Philosophy 270

Exam Information

Spring 2010

  • The dates of the exams are shown on the schedule of classes.
  • Each exam will consist of a selection of questions from the relevant lectures. You can get a list of all the possible questions from a link on the schedule of classes. The number of questions on an exam isn't fixed but is usually about 12. If a question has multiple parts then I may put just one part on the exam.
  • You can see a previous exam.
  • The exam will state the number of points each question is worth; this is based on my judgment of how long it takes to write a full answer to the question.
  • You should aim to write a full answer to each question but not write so much that you run out of time. Use the points a question is worth as a guide for how much time to spend. There are 100 points total and you have 50 minutes, so divide the points a question is worth by 2 and you should spend roughly that many minutes answering the question. For example, if a question is worth 10 points, you should be able to write what I consider a full answer in about 5 minutes. If you answer a 10 point question in 1 minute I will probably think your answer is insufficient.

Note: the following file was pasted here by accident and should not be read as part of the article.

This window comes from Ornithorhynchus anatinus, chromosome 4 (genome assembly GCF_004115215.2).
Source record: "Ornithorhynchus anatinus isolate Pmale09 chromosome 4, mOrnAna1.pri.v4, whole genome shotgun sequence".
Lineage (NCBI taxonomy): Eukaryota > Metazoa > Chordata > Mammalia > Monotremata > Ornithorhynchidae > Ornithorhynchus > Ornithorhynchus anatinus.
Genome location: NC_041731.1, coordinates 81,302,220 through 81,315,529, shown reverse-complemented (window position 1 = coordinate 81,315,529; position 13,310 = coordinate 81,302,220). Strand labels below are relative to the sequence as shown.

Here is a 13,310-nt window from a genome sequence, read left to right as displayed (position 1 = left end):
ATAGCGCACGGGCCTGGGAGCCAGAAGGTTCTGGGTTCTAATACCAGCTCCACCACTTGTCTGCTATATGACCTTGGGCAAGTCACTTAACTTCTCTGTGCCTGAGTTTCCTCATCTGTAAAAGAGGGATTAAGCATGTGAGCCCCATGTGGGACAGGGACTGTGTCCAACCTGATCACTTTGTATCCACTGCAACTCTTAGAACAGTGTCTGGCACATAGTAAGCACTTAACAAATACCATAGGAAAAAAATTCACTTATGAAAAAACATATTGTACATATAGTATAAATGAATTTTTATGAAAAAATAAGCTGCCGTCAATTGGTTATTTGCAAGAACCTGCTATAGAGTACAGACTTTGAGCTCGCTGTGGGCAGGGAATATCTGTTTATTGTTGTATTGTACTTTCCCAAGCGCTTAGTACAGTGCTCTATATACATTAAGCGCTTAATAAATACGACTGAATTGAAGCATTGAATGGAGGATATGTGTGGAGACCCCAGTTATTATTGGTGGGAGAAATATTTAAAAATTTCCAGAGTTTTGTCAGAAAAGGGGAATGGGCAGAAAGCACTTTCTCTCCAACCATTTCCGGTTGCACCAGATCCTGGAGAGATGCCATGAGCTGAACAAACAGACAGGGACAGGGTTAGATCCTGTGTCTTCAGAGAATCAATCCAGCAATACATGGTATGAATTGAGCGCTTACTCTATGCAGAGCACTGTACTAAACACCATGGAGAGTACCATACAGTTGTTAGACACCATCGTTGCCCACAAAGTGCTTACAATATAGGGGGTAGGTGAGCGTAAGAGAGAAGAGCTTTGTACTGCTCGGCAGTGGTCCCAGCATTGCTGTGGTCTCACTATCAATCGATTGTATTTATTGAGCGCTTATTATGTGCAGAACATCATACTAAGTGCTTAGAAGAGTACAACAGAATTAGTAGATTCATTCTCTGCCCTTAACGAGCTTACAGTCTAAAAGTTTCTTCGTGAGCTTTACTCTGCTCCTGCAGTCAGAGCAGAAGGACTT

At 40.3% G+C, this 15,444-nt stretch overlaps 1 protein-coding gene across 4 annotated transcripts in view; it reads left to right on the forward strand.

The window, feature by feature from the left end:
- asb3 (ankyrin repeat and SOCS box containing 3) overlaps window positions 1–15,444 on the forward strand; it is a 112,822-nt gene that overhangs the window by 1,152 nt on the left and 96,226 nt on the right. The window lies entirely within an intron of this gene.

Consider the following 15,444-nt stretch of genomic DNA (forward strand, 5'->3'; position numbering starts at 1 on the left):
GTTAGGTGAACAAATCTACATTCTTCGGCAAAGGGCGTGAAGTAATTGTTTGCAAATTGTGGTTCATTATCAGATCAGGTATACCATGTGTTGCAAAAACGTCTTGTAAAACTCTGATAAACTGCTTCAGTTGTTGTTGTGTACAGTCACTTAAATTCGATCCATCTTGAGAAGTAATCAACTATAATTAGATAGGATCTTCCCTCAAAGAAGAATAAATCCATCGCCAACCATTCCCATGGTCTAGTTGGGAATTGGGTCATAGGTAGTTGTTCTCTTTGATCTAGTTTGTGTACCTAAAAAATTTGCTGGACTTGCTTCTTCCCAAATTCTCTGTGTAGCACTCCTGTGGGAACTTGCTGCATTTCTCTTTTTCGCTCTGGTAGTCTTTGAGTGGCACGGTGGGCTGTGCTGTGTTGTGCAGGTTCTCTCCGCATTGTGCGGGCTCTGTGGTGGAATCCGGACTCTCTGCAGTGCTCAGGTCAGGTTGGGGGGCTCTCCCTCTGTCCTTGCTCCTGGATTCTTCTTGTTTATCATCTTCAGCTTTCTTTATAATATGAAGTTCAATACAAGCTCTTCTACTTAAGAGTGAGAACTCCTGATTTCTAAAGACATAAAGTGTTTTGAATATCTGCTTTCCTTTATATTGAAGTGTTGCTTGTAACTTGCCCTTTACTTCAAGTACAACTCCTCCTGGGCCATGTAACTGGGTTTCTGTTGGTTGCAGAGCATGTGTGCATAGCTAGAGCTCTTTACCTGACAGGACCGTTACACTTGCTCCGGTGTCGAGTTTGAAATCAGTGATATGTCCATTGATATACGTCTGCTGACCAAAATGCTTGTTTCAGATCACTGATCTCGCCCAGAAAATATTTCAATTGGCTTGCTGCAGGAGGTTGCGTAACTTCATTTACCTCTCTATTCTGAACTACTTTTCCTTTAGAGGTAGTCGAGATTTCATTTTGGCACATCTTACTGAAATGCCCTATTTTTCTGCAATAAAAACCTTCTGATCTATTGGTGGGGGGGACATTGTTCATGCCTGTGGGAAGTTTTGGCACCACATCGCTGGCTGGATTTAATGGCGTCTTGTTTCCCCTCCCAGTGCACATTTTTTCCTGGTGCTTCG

• Grading is fair but strict. A reasonably complete and accurate answer will get full points but I deduct points for answers that are incomplete or inaccurate. Completely wrong answers get zero points. Grades on the exams usually range all the way from A to F. Sometimes 20% of the class fails an exam.
  • Advice for doing well on the exams: Come to the lectures. Review the material after each lecture and make sure you understand the material and can answer the questions. Don't try to get by without really understanding the material (it usually shows). Don't leave everything until just before the exam.